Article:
Mr. Theodorus Daniel, Marketing Communication Director of NMW Skincare (PT Igyolini Indonesia), was invited as a guest speaker for the event. Mr. Theodorus Daniel shared his experience and knowledge on how to successfully apply an effective customer advocacy and engagement program, and the results obtained for NMW Skincare.
Chapter 5 - Identifying ROI for Your Customer Advocacy and Engagement Program
Is Return-On-Investment (ROI) Really That Important?
ROI is a key indicator of business performance. It is also an indication whether processes have been executed and implemented properly. Generally, the higher the ROI, the better for a business. To maintain a good ROI, attention needs to be given to strategize the advocacy engagement platform. Furthermore, an appropriate budget needs to be disbursed to support the entirety of the membership program and its advocacy marketing.
Chapter 6 - Program Measurement Methodology & Improvement Strategy
To ensure processes are achieved by the team, businesses need to make sure to identify their business process, set up Key Performance Indicators (KPIs), and calculate ROI. If KPIs are missed and ROI is not meeting the target, businesses must evaluate the following:
Chapter 7 - Identifying and Preventing Unnecessary Risk for Your Program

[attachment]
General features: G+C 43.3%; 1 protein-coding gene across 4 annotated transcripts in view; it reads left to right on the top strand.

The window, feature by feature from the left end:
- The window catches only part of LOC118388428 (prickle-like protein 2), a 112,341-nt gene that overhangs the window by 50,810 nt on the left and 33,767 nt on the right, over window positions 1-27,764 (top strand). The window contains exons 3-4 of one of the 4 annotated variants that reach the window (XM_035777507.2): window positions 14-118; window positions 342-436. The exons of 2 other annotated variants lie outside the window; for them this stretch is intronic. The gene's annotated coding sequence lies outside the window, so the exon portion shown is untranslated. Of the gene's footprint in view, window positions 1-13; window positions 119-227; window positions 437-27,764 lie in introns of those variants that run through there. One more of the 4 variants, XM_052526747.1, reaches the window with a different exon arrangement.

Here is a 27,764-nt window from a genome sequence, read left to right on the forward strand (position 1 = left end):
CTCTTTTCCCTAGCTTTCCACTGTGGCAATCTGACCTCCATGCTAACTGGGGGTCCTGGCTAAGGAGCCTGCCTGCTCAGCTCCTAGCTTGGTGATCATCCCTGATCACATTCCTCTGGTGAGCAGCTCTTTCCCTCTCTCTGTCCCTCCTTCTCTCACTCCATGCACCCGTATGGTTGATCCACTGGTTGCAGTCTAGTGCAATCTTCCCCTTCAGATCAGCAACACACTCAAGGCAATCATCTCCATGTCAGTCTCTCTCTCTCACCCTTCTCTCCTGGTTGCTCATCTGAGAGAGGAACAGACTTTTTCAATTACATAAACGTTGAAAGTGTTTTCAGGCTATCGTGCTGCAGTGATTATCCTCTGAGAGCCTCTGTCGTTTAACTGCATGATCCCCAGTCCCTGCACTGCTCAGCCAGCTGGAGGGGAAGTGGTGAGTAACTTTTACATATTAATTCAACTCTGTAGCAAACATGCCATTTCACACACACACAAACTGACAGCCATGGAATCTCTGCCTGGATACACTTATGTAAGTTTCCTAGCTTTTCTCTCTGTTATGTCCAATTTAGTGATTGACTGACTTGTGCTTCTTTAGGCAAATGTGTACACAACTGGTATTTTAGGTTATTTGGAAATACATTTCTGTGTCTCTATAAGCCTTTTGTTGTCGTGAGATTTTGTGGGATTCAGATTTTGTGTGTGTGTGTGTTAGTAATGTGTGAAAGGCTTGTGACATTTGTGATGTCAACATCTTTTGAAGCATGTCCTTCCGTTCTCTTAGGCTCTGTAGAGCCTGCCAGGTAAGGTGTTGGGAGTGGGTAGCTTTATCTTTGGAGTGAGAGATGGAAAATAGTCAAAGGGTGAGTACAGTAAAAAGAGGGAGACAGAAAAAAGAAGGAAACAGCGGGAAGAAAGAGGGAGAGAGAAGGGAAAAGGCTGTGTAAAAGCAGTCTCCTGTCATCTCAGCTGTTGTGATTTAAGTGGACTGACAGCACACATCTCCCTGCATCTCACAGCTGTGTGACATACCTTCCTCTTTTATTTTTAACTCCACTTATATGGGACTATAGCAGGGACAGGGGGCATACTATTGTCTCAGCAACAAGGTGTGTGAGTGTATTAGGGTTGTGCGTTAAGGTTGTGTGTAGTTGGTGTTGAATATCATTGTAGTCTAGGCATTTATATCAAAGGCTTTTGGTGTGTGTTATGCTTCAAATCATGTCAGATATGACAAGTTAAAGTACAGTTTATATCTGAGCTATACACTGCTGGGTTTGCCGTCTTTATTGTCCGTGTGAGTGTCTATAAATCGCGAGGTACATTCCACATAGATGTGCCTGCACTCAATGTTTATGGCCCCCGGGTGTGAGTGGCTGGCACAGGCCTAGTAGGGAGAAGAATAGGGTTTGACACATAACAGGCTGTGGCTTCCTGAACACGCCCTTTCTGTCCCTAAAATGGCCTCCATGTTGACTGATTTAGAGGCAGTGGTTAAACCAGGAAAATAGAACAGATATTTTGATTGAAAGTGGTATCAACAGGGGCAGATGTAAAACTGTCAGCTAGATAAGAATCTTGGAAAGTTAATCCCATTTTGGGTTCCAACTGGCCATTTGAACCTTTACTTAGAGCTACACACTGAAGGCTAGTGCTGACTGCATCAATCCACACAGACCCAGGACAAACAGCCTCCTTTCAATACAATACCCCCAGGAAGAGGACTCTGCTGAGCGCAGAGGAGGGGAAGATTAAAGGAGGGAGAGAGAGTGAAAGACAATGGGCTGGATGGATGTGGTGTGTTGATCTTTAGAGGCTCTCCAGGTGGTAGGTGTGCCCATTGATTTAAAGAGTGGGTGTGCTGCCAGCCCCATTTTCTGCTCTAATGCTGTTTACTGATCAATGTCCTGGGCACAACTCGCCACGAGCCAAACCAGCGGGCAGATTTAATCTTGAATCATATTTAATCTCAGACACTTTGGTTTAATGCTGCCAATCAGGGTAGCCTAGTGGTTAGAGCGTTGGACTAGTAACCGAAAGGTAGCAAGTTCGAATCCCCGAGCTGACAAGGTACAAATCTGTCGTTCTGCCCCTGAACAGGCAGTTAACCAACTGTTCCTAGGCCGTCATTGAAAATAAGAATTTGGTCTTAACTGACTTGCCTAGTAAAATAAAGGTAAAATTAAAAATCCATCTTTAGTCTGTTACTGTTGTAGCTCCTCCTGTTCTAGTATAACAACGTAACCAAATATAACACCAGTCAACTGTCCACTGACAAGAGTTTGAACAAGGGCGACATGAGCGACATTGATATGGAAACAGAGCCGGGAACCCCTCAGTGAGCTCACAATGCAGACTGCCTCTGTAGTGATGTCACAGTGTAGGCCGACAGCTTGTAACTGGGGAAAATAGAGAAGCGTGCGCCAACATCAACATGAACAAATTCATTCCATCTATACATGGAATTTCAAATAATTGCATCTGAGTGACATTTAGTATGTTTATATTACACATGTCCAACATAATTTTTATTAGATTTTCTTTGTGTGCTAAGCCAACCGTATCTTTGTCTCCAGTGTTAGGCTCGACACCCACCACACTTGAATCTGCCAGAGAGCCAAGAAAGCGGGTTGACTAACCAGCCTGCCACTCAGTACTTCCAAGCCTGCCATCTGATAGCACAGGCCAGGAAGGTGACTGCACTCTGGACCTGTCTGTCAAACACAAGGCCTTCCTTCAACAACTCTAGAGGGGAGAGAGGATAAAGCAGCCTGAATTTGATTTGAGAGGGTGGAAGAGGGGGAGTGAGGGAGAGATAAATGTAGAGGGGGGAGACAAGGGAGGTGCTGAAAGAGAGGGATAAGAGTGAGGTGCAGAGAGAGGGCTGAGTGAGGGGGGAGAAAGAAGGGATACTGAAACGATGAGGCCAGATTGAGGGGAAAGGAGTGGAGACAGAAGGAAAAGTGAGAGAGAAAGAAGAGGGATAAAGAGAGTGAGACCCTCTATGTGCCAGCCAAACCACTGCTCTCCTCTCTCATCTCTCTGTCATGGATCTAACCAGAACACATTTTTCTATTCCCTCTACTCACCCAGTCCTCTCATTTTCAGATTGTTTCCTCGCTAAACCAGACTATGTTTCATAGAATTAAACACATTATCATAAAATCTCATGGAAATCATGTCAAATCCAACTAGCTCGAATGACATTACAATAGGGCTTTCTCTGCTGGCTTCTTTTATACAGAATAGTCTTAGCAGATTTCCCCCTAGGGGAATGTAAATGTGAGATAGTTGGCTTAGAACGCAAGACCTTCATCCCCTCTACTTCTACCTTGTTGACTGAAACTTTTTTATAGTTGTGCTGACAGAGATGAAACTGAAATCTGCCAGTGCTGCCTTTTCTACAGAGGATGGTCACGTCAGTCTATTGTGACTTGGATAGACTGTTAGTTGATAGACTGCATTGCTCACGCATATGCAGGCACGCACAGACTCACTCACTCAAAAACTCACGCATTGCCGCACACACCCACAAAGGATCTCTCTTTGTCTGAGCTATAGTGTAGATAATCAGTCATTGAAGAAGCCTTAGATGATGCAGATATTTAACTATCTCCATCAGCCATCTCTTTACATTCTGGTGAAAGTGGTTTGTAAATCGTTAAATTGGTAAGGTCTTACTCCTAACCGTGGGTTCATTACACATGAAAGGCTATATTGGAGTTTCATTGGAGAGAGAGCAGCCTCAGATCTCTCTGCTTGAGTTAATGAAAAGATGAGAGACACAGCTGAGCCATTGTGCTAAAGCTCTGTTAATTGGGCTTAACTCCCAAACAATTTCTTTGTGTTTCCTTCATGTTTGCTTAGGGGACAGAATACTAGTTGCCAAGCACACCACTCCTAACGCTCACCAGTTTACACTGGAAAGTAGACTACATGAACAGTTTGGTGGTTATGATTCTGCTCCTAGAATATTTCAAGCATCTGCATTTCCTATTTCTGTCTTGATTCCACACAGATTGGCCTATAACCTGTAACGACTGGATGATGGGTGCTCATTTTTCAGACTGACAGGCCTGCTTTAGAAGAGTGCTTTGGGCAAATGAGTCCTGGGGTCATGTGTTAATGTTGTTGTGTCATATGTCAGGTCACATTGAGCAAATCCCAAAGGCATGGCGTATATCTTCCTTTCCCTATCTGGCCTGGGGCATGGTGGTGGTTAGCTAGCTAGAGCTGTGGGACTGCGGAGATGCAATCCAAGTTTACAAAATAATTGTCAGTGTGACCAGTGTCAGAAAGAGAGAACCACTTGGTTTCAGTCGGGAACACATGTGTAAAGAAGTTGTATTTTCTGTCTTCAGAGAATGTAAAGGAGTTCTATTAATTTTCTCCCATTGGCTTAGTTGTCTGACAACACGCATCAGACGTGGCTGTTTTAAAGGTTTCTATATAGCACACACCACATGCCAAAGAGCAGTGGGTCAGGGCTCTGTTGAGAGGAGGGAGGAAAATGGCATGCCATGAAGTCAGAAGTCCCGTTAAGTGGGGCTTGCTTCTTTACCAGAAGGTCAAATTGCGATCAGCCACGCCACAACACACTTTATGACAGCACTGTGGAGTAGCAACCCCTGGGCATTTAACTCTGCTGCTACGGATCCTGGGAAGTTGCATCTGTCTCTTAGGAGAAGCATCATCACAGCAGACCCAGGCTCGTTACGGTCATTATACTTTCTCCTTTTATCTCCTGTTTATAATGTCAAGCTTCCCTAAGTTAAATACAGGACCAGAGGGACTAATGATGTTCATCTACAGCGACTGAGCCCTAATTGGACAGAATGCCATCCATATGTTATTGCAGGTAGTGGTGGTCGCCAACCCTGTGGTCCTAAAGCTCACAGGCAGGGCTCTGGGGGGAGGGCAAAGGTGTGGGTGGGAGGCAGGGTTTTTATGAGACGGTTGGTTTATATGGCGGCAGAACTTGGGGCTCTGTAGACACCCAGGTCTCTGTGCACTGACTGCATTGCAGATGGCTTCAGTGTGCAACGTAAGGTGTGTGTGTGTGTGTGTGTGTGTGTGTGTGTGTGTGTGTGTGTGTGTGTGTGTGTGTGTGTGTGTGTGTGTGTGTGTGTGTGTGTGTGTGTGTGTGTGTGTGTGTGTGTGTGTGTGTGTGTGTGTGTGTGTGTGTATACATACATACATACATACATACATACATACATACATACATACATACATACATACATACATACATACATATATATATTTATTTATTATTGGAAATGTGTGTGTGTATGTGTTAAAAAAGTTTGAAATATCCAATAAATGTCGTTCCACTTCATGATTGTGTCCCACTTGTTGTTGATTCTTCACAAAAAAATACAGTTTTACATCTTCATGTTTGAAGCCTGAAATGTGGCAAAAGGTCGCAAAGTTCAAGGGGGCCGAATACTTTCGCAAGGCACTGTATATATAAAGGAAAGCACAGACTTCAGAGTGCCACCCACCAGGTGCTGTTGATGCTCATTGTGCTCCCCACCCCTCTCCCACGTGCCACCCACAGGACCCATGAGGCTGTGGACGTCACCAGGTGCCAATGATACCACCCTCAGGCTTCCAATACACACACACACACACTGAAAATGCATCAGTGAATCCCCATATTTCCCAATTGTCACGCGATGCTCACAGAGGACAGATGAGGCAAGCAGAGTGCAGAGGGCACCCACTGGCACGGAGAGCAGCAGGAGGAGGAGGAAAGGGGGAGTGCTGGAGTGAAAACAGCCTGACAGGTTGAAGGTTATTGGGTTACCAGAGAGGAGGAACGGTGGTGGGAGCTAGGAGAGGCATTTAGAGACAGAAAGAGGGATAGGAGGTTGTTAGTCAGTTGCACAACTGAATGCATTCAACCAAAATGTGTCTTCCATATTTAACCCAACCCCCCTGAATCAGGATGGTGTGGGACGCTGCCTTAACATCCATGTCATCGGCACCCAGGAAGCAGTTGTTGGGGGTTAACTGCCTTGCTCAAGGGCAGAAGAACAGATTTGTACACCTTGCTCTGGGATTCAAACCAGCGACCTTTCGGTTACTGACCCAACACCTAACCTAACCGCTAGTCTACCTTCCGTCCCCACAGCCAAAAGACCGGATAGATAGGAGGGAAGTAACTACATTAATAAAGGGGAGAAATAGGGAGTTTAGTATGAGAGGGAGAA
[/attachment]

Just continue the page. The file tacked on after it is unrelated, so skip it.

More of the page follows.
Calculate Risks and Prepare Precautions
Businesses give many rewards and incentives to customers. However, can it backfire and risk their business? To minimize the risks, factors such as sign up rate, redemption rate, reward validity, advocacy rate, and transaction frequency needs to be taken into account.
Benefits of Providing Rewards
Contrary to popular belief that providing high rewards to members will harm profits, it actually boosts the business. The benefits include:
- Acquiring data of customer’s behavior
- Better control of rewards allocation and redemption
- The program will bring more upfront sales due to an increase in the frequency of transactions
- Member’s liberty to choose the product; Brings excitement
Advocacy Class Wrap-up
With the end of TADA’s first Advocacy and Engagement Class, TADA would like to express gratitude towards the attendees. TADA hopes that this inaugural training class will add value to the attendees and their area of expertise.
Looking to understand more about advocacy marketing from planning to execution? If businesses or individuals are interested in joining the next advocacy class, more information will be available on the website soon.